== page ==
The popular tourist spot of Norfolk Island is about to run out of basic groceries and needs “12 Boeing 737s” a month to replenish supplies
- Foodland, the supermarket on Norfolk Island, is in desperate need of groceries
- Shopkeeper Geoff Bennett wrote a letter to resolve the “worsening crisis”.
- He said he needs 12 Boeing planes delivering stock each month to fix the problem
- Mr Bennett included a series of images from his store showing almost empty shelves
Norfolk Island faces a critical shortage of grocery items as an outraged supermarket owner claims the island needs “12 Boeing 737s” a month to stock up on needed supplies.
The popular tourist destination located 1,600 kilometers northeast of Sydneywas plagued by cargo problems.
The island’s supermarket, Foodland, receives goods from ships or air freight services.
But owner Geoff Bennett claims his shop has only been preserved 23.5 tons of 200 tons of groceries delivered last month.
Foodland, the largest supermarket on Norfolk Island, is experiencing a desperate shortage of groceries due to freight problems
Foodland supermarket owner Geoff Bennett has penned a letter, with accompanying pictures of empty shelves, showing just how bad the “crisis” has gotten for island residents
Mr Bennett wrote a letter to the Department for Infrastructure, Regional Development and Cities and Norfolk Island Regional Council about the “crisis”, stressing that stocks at his camp were “exhausted”.
He also included a series of photos taken at his store showing Foodland’s empty shelves show just how bad things have gotten for disgruntled residents.
“This is by far the worst situation Foodland has been in since we started over 50 years ago and we’re really struggling now,” he said.
“Staff layoffs and reduced trading hours are imminent.”
Mr. Bennett explained that his business “requires between 150 and 200 tonnes by air freight per month when the ship is not in service” and that in the past 4 weeks he has only received “23.5 tonnes”!
He said that stocks at Foodland’s warehouse were “almost completely depleted” and that the supermarket needed about 600 tonnes of groceries over the next two shipments to meet demand.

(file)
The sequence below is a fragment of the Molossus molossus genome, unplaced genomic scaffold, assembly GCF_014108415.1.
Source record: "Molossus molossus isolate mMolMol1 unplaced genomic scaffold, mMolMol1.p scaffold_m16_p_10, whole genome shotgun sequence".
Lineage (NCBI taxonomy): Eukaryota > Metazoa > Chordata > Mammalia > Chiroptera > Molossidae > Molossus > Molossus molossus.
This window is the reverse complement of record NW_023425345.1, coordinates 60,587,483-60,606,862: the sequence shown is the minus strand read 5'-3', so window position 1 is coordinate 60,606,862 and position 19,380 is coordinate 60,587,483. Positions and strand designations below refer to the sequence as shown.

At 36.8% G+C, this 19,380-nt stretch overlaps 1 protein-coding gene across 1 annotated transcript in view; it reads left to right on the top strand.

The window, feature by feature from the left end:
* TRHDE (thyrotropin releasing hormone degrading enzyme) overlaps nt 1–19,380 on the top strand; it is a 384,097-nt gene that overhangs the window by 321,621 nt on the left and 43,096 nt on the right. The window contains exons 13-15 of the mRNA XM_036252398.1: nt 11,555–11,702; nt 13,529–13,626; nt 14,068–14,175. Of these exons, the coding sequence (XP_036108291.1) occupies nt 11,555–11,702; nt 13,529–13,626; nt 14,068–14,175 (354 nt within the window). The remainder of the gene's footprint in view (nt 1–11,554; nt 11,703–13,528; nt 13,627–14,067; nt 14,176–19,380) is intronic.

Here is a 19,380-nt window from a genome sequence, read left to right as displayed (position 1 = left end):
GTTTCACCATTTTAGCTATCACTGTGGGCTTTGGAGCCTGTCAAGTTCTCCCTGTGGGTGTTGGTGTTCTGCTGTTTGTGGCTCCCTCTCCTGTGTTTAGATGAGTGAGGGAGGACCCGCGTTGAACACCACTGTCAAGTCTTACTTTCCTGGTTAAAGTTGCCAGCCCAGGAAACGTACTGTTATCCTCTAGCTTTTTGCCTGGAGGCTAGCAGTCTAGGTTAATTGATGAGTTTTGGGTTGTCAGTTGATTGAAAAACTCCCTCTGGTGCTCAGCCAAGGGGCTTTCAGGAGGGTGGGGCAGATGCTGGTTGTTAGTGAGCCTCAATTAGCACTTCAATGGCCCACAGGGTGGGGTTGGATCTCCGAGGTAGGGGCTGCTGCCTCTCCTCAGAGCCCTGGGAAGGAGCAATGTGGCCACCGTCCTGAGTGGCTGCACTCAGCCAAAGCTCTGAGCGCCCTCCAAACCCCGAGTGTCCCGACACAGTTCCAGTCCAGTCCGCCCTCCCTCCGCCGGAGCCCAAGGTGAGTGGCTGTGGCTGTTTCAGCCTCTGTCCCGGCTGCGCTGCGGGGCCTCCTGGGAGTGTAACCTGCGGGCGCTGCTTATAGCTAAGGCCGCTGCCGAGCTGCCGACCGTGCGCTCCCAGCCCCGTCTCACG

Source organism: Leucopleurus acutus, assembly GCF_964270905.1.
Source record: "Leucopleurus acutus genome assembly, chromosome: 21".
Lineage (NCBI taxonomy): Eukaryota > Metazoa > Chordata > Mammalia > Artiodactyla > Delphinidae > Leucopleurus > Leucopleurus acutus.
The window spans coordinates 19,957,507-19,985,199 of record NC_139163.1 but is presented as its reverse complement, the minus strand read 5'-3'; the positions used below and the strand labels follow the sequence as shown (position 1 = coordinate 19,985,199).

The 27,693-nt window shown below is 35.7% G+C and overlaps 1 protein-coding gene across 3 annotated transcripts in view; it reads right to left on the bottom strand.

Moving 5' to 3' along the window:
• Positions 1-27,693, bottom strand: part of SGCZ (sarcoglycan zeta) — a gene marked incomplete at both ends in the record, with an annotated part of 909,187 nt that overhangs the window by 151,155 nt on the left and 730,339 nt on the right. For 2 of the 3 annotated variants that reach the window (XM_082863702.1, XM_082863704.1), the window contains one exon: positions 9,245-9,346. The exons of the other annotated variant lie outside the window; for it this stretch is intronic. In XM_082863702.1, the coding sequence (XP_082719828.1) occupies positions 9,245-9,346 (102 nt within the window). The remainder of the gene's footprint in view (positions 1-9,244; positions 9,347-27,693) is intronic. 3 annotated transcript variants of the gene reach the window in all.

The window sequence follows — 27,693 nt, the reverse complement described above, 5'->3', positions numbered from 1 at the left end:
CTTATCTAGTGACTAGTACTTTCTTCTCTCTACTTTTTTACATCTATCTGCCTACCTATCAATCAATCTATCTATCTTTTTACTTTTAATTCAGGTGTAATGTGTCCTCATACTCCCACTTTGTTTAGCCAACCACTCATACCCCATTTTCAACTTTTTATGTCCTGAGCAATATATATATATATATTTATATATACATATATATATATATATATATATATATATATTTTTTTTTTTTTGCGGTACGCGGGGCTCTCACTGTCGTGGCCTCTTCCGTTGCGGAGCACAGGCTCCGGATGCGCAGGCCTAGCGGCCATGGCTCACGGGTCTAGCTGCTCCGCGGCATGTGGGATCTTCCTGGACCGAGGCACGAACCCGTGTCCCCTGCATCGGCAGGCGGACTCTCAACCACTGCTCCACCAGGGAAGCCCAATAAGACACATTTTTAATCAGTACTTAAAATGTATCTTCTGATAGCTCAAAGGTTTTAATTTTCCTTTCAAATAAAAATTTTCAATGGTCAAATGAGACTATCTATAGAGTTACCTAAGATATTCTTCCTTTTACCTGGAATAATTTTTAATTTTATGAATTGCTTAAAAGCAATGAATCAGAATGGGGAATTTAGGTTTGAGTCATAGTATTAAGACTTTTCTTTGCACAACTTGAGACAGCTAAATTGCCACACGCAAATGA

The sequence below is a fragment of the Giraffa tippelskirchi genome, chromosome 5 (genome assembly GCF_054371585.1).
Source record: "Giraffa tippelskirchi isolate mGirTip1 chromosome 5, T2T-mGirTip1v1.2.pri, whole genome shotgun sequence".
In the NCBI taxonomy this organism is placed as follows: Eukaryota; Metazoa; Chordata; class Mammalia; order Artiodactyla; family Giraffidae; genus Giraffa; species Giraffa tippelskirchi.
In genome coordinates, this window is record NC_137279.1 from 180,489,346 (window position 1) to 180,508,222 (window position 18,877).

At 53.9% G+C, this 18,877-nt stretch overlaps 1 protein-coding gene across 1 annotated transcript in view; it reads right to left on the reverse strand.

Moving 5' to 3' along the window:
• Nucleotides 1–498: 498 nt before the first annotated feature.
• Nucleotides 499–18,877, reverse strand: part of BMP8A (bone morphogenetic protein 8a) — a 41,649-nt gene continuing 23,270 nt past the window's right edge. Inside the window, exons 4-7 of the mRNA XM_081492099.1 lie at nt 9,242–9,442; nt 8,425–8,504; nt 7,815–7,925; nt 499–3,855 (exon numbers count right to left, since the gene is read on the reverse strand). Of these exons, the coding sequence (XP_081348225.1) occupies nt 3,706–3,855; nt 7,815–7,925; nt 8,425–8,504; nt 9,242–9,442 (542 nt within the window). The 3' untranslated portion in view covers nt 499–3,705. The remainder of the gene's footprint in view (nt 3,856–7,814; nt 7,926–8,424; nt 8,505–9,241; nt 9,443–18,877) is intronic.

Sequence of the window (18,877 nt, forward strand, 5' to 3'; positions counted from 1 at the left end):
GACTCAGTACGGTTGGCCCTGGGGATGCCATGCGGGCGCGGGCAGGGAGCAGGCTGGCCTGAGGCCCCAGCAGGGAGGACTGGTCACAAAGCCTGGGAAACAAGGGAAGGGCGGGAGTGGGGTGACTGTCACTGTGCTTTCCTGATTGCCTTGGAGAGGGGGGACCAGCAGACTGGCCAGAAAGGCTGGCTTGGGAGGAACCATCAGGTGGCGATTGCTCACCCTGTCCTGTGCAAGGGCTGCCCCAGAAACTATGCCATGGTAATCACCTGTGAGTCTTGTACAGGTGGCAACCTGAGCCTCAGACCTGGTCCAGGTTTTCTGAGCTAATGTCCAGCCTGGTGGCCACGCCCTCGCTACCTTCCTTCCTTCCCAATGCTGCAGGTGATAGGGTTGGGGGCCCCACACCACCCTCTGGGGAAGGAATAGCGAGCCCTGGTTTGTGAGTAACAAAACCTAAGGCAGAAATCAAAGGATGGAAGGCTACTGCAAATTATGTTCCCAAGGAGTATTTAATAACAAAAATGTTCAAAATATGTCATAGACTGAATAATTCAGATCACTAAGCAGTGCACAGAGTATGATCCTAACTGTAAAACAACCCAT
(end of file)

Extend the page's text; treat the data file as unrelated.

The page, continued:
“The truth is that we CANNOT be sure of getting 600 tons on either of the next two ships, such is the island-wide demand for cargo. So we’ll have to rely on ad hoc air freight for topping up for the rest of 2022!!”
“Foodland would need to access 10 to 12 Boeing 737s per month just for Foodland cargo to keep up with demand and rebuild the necessary reserve inventory (stock) that such an isolated company is ‘obligated’ to carry,” he said.
Mr Bennett wrote that supply problems have also affected Norfolk Island’s construction suppliers, bakeries and Liquor Bond bottle shop.
Foodland’s owner suggested that Norfolk Island, one of Australia’s self-governing outer territories, stop accepting tourists until stocks are replenished.
Norfolk Island (pictured right, red) is 1,600 kilometers northeast of Sydney
Norfolk Island has had stock troubles in the past. Due to the island’s rugged coastline, large ships must dock at least a kilometer away, using long boats to deliver supplies
Norfolk Island has had storage problems with grocery items in the past.
In March 2021, ships were unable to deliver items to the island due to a long period of rough seas that prevented cargo ships from docking.
As a result, inventories collapsed and food prices rose to unprecedented levels.
Offloading stock has proven to be a dangerous exercise on Norfolk Island, with the rugged coastline requiring large ships to anchor at least a kilometer offshore.
Most of the supplies are then shipped by longboats.
Norfolk Island: a quick guide
*Norfolk Island is an Outer Australian Territory in the Pacific Ocean approximately 1600 km northeast of Sydney.
*The current population is almost 2,000 inhabitants.
*It has a diverse environment and notable historical sites that offer a unique heritage rarely found elsewhere in Australia and around the world.
*The primary language on Norfolk Island is English, but some Norfolk Islanders speak the local language Norf’k – a mixture of Tahitian and Old English of Bounty descendants.